My parents were decent, loving people. But they were also creatures of their society and time. They lived in a society where middle class people hired cooks who did the cooking. My mother cooked, but she also worked; as her responsibilities grew, her time for cooking became scarce. She became a periodic dabbler in the kitchen.
It was also a time when food was prepared from scratch. There was no processed or semi-processed food. Nor was there home delivery from restaurants. If you wanted food from restaurants, you went and ate there or sent a servant to buy something and bring it home. For a while we lived in a large building that had a restaurant on the ground floor, run by an owner who was a close friend of my father. If we had several guests and mother wanted help, father talked to his friend and some special curry turned up in the evening.
Father had little to do with the kitchen. He had a fish vendor among his large circle of friends and occasionally tried to impress mother with the gift of a special seasonal catch. I remember him also turning up with some unusual vegetable that he liked and had found in some remote market mother was unlikely to patronize.
I mention all this to explain that I had no notion of what transpired in a kitchen except that I consumed what it produced. My parents never thought cooking was something I should learn or even try.
The sheer vulgarity of what I was doing did not occur to me, as no doubt it did not occur to many like me. My friends had no idea what happened in a kitchen, ate only what tasted good, based on their limited range of experience in the family or some restaurant. They had no notion of how what they placed in their mouth affected the rest of their corpus.
It astounds me that I went through a process of formal education, right up to the doctoral level, in well-known institutions, without learning the rudiments of one of the key elements of civilized life, food. I knew nothing about food groups, their nutritional value, their contribution to the body’s functions, their relative importance for health, the ways they can be prepared to enhance their value or destroy their quality, and the havoc bad food can and does cause. All I knew was their taste, prepared in the few ways I had so far experienced.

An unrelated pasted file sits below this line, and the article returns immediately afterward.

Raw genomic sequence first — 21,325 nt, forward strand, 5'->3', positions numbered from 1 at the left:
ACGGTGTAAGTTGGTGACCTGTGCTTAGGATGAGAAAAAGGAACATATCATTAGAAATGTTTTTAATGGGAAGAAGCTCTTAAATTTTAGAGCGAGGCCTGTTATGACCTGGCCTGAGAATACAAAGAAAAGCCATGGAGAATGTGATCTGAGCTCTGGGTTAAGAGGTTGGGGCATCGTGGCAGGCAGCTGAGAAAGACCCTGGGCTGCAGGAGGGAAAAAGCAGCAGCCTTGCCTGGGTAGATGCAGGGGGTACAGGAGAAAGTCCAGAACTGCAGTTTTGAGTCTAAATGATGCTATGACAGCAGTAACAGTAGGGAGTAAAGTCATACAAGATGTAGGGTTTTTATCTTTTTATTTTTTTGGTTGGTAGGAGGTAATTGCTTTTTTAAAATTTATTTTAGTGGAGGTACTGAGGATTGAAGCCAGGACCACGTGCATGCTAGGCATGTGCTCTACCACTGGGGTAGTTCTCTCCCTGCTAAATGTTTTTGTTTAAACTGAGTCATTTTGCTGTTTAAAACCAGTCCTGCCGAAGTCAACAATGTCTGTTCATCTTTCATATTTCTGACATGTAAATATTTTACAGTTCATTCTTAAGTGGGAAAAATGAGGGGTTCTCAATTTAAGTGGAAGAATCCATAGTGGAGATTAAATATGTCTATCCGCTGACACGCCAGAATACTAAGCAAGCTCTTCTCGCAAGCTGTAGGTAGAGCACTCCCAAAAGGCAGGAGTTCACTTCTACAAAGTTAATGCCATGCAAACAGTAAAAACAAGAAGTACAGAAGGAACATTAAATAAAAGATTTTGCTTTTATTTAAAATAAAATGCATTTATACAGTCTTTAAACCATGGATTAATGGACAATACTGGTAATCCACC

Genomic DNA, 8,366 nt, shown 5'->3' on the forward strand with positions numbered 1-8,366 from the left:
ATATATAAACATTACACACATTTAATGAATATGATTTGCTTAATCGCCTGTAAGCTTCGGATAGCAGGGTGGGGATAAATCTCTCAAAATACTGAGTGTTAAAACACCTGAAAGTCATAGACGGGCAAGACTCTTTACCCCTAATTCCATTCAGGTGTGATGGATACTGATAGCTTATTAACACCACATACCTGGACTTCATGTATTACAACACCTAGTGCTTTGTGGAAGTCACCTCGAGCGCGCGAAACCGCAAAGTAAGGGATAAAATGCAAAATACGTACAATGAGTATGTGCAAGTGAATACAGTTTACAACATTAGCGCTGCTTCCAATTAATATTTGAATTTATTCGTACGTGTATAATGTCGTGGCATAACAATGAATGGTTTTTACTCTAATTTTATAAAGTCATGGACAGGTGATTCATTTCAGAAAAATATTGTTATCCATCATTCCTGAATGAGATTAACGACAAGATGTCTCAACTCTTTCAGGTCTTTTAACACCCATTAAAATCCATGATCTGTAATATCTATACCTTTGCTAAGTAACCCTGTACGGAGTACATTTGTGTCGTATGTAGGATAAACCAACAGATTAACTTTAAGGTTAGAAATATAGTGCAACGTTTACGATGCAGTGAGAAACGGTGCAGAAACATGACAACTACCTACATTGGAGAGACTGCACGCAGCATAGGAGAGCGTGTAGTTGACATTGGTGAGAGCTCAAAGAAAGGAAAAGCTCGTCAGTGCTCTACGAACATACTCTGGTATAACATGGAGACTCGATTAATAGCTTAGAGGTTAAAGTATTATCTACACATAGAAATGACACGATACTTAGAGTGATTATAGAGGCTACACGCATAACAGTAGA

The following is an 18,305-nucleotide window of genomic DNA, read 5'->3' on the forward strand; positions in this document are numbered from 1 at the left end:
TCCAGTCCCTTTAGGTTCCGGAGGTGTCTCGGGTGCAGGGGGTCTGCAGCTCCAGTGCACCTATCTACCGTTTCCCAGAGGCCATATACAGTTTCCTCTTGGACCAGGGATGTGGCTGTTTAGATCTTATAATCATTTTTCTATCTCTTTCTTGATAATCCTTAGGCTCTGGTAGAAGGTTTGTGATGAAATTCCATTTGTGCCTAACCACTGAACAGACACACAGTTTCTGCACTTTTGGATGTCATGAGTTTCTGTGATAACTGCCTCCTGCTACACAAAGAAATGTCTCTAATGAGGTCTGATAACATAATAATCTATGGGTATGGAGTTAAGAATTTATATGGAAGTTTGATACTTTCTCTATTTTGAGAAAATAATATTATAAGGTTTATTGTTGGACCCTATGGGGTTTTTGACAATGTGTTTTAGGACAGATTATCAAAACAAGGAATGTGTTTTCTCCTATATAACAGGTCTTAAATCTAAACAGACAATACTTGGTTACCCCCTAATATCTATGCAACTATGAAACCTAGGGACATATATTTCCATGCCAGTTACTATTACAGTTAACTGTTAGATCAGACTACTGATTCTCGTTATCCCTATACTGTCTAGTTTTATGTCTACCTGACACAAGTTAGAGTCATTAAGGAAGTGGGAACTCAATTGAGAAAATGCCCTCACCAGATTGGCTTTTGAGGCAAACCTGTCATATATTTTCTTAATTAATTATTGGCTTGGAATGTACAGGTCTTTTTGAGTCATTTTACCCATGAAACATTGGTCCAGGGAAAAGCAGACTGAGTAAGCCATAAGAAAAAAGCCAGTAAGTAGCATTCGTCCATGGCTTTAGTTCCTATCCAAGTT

Nor did I have the slightest idea of the incalculable wealth and variety of cuisine around the world: the superb spongy flatbread the Ethiopians produce that westerners would not touch, and the extraordinary mushroom-enhanced black rice Haitians concoct that Indians would shun before tasting. The consequences of such culinary insularity are disastrous. I have a first-rate Russian chef as a neighbor; she jettisons all oriental food as spicy. I have too a talented Colombian cook as a friend; she rejects out of hand any Mexican food as ‘picante.’ One of my abhorred Biblical dictums is that the fear of the Lord is the beginning of wisdom. About food, my dictum would be: the fear of alien food is the beginning of gastronomic folly.
It took me many years and the exposure to many lands to learn the simple truths:
- Taste is just one aspect of food
- What I put inside my body determines its fate
- Food can cure what medicines often pretend to do
- Making food can make it toxic or salubrious
- Like race and color, discrimination in food is stupid.
For a long time, I saw Feuerbach’s aphorism ‘man is what he eats’ as an economic doctrine, for it is true that the way we earn our bread often determines what we mostly are. Now I know better. It is also a social doctrine. The way we make our bread, taste it, respect it, and exalt the process of making, eating and honoring it, determines the kind of society we have and the kind of social beings we are.
I was lucky to have wonderful, sensible parents. They however made the ghastly mistake of never sending me into the kitchen to observe and learn. I should have learned how to cook, both to know the vital clue to my health and well-being and to have the incomparable pleasure of discovering the rich, unlimited world of varied cuisine. You really know little about food, if you don’t cook, and you know precious little about its taste if your range is confined six or sixteen things your mother served you. As in many things, love is not enough. Broadening our horizon demands insight and imagination.